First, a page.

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Bachelor of Science, Human Resources

Bachelor of Science, Human Resources

Human resource management covers a wide variety of tasks and functions within an organization, including: recruiting and hiring, employee compensation and benefits, corporate policy, employee assistance, and training. Within the field of human resource management there is an endless list of possible jobs. Some of these include: recruiters, EEO officers, employer relations specialist, benefits managers, training and development managers, and labor relations, just to name a few.

A bachelor’s degree in human resources equips graduates with the necessary background and tools to enter a human resources career in a variety of business settings.

Programs typically include a comprehensive overview of human resources principles and practices, business and technology training and communication courses.

In general, course work for a bachelor’s degree in human resources covers contemporary HR issues, organizational theory and design, behavioral science, legal issues in HR management, performance management and assessment, employee training and development, and compensation and benefits.

Students can also expect a human resources bachelor’s program to include core business training in areas such as accounting, finance, information technology and marketing. Additionally, most programs require an array of general education courses to meet various general studies distributions and also allow room for electives.

With a bachelor’s degree in human resources, graduates qualify for human resources leadership roles in private, public and nonprofit organizations. Specific HR competencies covered in these bachelor degree programs include training and development, strategic staffing, labor and employment law, managing organizational change, compensation and benefits, leadership and team building. Undergraduates with a bachelor’s degree in human resources often work as human resources generalists, corporate recruiters and employee benefits managers, while others take positions as training specialists, employee relations managers and HR information systems managers.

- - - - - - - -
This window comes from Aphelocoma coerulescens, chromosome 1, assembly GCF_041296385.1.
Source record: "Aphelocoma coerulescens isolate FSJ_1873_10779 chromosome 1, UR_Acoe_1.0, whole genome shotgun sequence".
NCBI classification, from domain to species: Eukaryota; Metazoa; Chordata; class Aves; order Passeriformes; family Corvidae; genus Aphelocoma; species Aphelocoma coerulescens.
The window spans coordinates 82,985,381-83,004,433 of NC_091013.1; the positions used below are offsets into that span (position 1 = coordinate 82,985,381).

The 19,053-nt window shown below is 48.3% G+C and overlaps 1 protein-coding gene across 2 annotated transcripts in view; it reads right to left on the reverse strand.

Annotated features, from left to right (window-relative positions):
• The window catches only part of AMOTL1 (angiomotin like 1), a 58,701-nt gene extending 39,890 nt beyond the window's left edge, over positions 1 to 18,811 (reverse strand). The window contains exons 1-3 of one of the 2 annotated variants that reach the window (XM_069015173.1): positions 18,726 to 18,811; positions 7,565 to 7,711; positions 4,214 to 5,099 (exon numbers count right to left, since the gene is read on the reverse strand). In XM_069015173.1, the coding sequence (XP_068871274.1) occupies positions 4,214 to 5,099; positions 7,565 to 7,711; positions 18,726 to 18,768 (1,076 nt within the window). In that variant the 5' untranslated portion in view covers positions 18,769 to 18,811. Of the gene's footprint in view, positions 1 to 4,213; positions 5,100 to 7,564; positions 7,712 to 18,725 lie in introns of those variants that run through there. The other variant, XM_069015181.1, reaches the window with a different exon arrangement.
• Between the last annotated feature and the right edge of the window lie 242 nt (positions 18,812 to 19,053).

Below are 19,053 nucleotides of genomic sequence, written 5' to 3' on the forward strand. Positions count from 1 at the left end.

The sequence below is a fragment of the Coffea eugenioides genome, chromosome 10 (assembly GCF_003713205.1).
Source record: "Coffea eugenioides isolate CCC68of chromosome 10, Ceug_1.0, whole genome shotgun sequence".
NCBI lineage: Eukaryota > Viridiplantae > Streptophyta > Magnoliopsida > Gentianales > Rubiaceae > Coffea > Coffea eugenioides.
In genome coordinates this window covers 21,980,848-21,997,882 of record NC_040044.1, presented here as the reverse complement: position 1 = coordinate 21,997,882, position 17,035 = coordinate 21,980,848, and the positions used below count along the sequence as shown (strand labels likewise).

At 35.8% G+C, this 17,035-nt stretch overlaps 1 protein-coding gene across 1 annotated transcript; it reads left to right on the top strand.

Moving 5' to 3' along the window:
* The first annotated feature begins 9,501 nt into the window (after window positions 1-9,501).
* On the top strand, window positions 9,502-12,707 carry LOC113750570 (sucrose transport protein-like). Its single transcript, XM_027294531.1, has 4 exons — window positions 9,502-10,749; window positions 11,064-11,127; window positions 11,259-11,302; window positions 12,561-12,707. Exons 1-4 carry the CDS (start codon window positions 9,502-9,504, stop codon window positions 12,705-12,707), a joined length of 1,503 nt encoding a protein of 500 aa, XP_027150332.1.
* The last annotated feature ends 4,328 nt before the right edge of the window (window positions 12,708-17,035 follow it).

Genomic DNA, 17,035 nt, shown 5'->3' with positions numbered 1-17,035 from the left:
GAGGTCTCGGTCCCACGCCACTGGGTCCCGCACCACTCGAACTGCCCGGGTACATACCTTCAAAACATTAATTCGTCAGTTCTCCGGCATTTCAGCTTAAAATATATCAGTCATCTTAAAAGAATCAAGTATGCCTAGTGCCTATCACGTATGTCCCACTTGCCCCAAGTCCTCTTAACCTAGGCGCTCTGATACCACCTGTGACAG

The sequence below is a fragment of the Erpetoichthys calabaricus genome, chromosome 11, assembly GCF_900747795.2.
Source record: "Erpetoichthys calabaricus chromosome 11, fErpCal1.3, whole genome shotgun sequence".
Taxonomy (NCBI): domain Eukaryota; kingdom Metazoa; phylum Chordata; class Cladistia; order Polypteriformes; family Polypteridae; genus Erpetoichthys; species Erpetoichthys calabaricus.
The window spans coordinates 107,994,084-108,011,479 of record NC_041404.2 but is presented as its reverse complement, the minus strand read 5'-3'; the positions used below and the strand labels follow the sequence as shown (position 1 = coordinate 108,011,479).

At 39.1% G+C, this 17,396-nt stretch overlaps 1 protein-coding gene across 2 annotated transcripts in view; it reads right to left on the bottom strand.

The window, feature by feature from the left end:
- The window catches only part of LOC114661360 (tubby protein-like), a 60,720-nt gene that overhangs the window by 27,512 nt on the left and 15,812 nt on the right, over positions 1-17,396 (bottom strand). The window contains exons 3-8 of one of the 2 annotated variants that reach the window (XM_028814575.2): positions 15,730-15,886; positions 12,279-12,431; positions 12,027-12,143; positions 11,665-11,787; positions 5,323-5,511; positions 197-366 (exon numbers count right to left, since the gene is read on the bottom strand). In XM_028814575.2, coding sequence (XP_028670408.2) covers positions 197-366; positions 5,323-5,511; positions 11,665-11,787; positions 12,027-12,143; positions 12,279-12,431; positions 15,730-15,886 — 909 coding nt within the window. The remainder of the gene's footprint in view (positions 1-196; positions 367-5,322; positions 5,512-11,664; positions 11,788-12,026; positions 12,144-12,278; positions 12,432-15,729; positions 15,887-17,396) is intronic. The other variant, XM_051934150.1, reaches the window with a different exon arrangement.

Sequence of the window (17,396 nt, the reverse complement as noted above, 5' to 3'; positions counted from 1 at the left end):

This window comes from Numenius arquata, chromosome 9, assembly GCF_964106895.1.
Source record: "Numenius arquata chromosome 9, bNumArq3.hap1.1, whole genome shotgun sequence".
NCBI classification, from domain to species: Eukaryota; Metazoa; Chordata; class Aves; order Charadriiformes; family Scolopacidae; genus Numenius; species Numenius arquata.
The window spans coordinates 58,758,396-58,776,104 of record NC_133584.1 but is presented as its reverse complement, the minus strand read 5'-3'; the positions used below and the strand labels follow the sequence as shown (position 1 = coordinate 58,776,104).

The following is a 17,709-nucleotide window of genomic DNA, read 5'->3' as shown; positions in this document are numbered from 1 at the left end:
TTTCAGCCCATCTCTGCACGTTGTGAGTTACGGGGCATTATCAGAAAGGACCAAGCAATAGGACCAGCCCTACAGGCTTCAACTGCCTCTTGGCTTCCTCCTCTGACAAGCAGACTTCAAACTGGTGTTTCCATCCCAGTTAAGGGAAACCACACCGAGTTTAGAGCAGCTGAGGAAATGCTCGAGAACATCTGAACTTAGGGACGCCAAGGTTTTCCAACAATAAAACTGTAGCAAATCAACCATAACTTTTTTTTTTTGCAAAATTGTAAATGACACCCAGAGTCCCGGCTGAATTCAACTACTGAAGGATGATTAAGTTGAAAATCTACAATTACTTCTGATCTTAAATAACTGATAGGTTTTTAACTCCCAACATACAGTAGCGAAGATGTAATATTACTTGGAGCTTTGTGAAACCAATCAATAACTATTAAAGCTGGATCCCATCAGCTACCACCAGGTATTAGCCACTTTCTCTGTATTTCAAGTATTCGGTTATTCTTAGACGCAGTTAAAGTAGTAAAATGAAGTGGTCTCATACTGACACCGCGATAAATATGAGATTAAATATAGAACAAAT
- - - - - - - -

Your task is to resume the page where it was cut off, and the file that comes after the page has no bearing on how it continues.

Jobs in the human resource industry are plentiful. Because human resource management is needed in every industry, and just about any company with 50 or more employees has human resource workers, human resource professionals have a great deal of options available to them. Specific job availability and salary depend on the specific area one pursues. However, the Bureau of Labor statistics reported that human resource jobs are expected to grow 36 percent or more through 2012, and in 2002 the average annual salary for human resource managers was just under $65,000.

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